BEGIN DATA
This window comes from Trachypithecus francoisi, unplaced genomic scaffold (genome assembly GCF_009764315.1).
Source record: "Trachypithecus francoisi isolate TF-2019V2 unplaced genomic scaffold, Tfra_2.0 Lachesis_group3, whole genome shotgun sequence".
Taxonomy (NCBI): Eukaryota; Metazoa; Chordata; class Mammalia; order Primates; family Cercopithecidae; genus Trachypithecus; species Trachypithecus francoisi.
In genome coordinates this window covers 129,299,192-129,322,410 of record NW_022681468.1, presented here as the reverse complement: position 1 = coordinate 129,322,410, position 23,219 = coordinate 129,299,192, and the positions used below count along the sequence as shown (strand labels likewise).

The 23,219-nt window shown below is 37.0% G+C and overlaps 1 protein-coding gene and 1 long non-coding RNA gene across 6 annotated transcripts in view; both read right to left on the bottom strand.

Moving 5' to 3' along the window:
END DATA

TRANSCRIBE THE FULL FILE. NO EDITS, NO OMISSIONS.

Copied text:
This window comes from Trachypithecus francoisi, unplaced genomic scaffold (genome assembly GCF_009764315.1).
Source record: "Trachypithecus francoisi isolate TF-2019V2 unplaced genomic scaffold, Tfra_2.0 Lachesis_group3, whole genome shotgun sequence".
Taxonomy (NCBI): Eukaryota; Metazoa; Chordata; class Mammalia; order Primates; family Cercopithecidae; genus Trachypithecus; species Trachypithecus francoisi.
In genome coordinates this window covers 129,299,192-129,322,410 of record NW_022681468.1, presented here as the reverse complement: position 1 = coordinate 129,322,410, position 23,219 = coordinate 129,299,192, and the positions used below count along the sequence as shown (strand labels likewise).

The 23,219-nt window shown below is 37.0% G+C and overlaps 1 protein-coding gene and 1 long non-coding RNA gene across 6 annotated transcripts in view; both read right to left on the bottom strand.

Moving 5' to 3' along the window: